Last September, Carlos Watkins, a Clemson University football player, and his childhood friend, Dache Gossett, were leaving a cookout when their vehicle slid off the rain-soaked road and collided with an electrical pole. Watkins and Gossett were both passengers in the car that was driven by Tajae McMullens, the brother of the cookout’s host. Gossett—who was not wearing a seatbelt—died after he was ejected from the car, while the fallen pole trapped Watkins inside the vehicle. Watkins was later told that if he was not a nearly 300 lb. athlete, the impact would have broken his legs instead of leaving him with scrapes, cuts, and bruises. Watkins’ injuries have since healed, but the tragic memory remains.
Reckless Vehicular Homicide in South Carolina
The rainy weather was cited as a cause of that collision, but other factors such as inebriation or speeding can also lead to car accidents. On December 18, 2012, an amendment to South Carolina’s vehicular homicide law (Section 56-5-1910 of the 1976 Code) took effect. Under the law, if a person dies from an injury incurred from a car accident that occurred within the last three years, and where the driver was found to have been in reckless disregard of the safety of others, then the driver can be charged with reckless vehicular homicide.
Recklessness is defined as a disregard for the safety of others, and can include driving while intoxicated or under the influence of controlled or illegal substances or speeding—particularly during adverse weather conditions such as rain, snow or hail. If convicted or after a guilty plea, the driver may be fined between $1,000 and $5,000, imprisoned for no more than 10 years, or both. The felony conviction for reckless vehicular homicide also results in the DMV revoking the driver’s license for five years.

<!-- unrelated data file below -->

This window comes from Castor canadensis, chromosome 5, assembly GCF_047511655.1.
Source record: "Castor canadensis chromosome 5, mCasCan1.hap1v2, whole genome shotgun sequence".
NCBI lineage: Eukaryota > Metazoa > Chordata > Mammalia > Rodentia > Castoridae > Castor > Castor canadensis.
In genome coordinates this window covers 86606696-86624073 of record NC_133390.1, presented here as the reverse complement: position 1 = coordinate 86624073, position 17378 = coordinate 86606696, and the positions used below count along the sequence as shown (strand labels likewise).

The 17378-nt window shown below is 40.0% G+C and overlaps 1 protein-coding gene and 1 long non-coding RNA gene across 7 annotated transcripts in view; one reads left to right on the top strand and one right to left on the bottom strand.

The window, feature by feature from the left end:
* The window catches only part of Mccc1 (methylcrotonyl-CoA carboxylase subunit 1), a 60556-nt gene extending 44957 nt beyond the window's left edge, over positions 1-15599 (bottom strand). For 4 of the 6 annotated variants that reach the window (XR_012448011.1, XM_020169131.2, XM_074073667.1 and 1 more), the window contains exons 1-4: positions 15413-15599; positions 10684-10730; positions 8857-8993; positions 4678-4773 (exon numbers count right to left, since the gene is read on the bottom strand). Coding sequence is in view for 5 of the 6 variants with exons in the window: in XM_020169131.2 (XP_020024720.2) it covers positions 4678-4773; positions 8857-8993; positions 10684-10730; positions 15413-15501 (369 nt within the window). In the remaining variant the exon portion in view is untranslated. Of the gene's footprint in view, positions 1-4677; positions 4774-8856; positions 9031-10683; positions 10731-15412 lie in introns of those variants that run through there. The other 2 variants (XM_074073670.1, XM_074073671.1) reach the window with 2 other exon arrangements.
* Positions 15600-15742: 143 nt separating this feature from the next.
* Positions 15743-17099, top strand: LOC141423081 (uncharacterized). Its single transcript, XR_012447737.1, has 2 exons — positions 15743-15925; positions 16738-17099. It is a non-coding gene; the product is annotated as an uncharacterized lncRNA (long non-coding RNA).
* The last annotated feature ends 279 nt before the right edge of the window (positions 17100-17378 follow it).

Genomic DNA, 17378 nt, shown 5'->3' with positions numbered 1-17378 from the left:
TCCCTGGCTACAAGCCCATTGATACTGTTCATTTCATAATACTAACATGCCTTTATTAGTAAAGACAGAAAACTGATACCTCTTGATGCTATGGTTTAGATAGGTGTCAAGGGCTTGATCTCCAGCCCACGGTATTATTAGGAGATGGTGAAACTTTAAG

The amended law also requires the driver to submit to a sobriety test (breath, blood or urine) administered by a law enforcement official at the scene of the accident, if the driver is physically able to do so. More than one sobriety test can be administered, and evidence that the driver resisted, obscured or opposed a test can be admitted during trial.
A year after a driver’s license is revoked, the person may petition the home county circuit court for reinstatement of the driver’s license if they fall under one of the following circumstances:
Intoxicating alcohol (wine, beer or liquor) or drugs were not a factor in the accident;
The petitioner had paid the fine, assessment or restitution in full or served the term of imprisonment or both; or
The petitioner’s overall driving record, driving ability, character, habits or attitude makes it safe to reinstate driving privileges.
It is wise for a person or loved ones of a person who has been injured or killed by a reckless driver to seek advice or representation from an experienced automobile accident attorney. Reckless vehicular homicide is a felony that has serious and lasting effects for all parties involved. Reckless vehicular homicide not only ends a life, but also drastically affects the lives of others.
David Price is a Personal Injury, Civil Litigation, Collections, and Criminal Defense Attorney who practices in Greenville, SC. He graduated from the University of Georgia School of Law, and has been practicing law for 12 years. David Price believes in helping those who have been injured. Learn more about his experience by clicking here.